“So the lead up to May 6 was mixed with an underlying fear. And then May 6 happened – starting with morning phone calls, Facetime and a very moving email from our daughter, throughout the day two dozen emails or calls from family, many distant cousins and friends. All this was topped off by a 90-minute session of my men’s group with each man sharing how I had helped them and affected them in the group. It brought me to tears. Little did I know that the men had coordinated all this with Hala, requiring her to intercept emails to my computer that would have given their plans away.

“After the Zoom with the men, Hala presented a book from the men including poems, limericks and a song with lyrics by one man and music by another, which they performed over Zoom. Finally, five of the men showed up on our front lawn with signs wishing me happy birthday. Whenever I feel down or scared in these difficult times, I will go to that book and remember that I’m not alone and have so much to be grateful for. What a gift!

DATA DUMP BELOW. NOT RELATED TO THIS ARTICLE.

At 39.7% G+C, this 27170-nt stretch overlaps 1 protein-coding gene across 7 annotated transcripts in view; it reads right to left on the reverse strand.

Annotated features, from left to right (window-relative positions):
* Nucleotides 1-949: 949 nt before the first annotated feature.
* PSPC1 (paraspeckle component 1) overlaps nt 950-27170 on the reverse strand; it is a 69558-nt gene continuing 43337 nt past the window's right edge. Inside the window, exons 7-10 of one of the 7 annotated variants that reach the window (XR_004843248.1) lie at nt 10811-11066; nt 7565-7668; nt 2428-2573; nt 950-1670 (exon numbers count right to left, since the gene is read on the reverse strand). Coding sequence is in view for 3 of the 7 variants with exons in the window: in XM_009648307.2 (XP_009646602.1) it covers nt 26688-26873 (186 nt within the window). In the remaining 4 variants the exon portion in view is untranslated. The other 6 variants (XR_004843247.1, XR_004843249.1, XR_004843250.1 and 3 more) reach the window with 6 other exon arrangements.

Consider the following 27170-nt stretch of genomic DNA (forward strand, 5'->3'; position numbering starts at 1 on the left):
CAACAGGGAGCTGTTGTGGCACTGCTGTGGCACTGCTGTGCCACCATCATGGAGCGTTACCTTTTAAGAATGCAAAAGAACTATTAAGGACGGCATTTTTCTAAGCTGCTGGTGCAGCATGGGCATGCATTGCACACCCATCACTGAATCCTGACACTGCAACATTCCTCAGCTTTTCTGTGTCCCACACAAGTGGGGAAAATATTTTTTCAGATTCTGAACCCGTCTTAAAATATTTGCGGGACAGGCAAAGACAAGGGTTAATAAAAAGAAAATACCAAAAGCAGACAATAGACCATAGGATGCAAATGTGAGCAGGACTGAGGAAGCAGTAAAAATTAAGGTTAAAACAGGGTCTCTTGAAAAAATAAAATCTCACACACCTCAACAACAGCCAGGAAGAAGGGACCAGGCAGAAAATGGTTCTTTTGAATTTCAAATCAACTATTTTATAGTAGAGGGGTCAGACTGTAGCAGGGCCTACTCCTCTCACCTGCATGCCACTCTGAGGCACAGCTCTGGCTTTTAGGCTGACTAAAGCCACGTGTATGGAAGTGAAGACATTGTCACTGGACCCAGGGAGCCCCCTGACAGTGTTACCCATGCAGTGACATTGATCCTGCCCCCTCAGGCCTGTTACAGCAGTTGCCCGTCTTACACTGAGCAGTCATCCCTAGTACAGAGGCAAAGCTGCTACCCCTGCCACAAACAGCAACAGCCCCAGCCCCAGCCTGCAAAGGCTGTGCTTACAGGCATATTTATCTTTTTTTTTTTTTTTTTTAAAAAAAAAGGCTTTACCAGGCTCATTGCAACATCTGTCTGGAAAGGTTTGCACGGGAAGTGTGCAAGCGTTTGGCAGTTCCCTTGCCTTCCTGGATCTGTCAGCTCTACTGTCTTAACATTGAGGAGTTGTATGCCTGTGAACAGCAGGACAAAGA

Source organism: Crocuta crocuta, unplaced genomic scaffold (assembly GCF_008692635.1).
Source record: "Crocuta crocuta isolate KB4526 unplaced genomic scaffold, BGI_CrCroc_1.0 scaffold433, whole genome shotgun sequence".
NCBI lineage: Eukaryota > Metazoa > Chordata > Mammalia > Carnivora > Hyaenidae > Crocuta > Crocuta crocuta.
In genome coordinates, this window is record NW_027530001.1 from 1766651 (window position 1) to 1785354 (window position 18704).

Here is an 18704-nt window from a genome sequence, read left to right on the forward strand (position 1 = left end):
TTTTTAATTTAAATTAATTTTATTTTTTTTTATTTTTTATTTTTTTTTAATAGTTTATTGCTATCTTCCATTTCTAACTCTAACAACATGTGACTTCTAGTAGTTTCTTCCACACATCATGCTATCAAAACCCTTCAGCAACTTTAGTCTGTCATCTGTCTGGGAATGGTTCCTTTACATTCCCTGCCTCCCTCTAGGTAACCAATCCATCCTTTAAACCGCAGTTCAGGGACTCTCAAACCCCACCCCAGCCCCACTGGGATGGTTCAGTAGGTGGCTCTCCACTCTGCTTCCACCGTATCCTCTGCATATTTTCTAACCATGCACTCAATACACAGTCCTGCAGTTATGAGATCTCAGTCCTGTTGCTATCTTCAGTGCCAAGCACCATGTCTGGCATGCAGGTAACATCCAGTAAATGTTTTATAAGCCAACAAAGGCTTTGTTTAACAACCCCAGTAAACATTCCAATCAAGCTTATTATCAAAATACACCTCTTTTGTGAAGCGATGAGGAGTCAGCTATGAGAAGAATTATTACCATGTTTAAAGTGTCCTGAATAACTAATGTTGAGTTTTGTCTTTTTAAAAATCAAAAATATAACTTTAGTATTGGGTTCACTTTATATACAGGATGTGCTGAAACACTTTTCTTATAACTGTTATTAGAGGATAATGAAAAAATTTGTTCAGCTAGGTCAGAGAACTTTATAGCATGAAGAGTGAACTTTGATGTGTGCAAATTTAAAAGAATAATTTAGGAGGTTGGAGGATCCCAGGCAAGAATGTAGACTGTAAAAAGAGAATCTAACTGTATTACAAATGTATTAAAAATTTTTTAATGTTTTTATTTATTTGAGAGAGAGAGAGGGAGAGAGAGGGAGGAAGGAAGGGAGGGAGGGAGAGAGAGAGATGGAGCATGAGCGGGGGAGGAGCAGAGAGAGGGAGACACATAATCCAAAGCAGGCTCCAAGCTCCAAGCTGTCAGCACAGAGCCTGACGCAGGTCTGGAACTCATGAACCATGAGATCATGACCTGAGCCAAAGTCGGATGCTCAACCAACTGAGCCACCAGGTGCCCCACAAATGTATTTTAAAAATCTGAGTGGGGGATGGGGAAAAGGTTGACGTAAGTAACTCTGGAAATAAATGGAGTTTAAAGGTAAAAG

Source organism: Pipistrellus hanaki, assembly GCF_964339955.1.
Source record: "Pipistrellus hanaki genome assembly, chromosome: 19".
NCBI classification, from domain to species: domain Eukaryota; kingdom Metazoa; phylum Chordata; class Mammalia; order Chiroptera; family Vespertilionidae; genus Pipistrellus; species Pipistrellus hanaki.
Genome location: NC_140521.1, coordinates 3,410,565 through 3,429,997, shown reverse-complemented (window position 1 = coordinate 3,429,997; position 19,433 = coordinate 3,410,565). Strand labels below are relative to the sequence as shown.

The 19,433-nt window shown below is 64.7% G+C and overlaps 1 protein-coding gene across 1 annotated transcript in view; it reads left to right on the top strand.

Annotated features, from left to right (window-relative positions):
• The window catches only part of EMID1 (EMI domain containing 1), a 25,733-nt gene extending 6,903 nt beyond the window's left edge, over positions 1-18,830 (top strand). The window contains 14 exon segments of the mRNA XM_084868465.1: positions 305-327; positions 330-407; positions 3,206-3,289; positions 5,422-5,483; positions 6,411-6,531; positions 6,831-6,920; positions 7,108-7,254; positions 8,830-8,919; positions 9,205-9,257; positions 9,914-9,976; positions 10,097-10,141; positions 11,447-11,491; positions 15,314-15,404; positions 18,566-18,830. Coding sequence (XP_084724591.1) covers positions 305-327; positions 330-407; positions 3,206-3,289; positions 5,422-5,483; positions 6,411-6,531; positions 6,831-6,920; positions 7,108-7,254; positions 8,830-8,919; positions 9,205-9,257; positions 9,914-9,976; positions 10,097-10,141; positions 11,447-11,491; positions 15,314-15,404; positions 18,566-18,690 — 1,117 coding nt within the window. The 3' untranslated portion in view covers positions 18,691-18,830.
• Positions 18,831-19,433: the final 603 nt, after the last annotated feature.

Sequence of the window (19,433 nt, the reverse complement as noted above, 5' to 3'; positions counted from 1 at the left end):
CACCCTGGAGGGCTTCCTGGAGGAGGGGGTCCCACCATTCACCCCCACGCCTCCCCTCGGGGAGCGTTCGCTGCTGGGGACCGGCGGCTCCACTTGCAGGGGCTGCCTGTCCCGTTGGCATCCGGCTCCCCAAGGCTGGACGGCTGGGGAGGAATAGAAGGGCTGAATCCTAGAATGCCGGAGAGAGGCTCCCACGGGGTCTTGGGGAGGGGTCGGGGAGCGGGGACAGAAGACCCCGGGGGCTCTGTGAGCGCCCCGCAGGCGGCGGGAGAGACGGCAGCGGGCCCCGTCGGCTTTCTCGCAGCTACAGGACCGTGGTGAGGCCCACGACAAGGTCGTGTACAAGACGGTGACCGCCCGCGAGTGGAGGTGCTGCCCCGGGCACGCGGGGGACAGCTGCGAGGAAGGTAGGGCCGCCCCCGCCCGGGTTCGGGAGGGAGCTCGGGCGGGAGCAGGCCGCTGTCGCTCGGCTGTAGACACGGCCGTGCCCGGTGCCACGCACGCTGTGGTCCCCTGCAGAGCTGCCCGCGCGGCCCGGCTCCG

“I include a photo of me blowing out the candles. Only 8; didn’t want to cause a fire!”


Janet and David Hopkins

David Hopkins: “Two years ago Janet and I drove across the country and back, over the course of two months. The picture is from Jenny Lake in the Tetons. We followed Route 20 from Massachusetts to Oregon, returning on a route a bit south of that. We had a great time, and we had every intention of doing it again this year, following Route 2 from Maine to Washington (via Canada for a bit), from late August to October, including a birthday celebration somewhere along the way. Needless to say, that ain’t happening. So the celebration will be at home, in semi-confinement. I plan on a 2” rib-eye steak, potato w/ fixings, butternut squash and some kale (don’t ask). Some brandy. No cigar. And, maybe next year…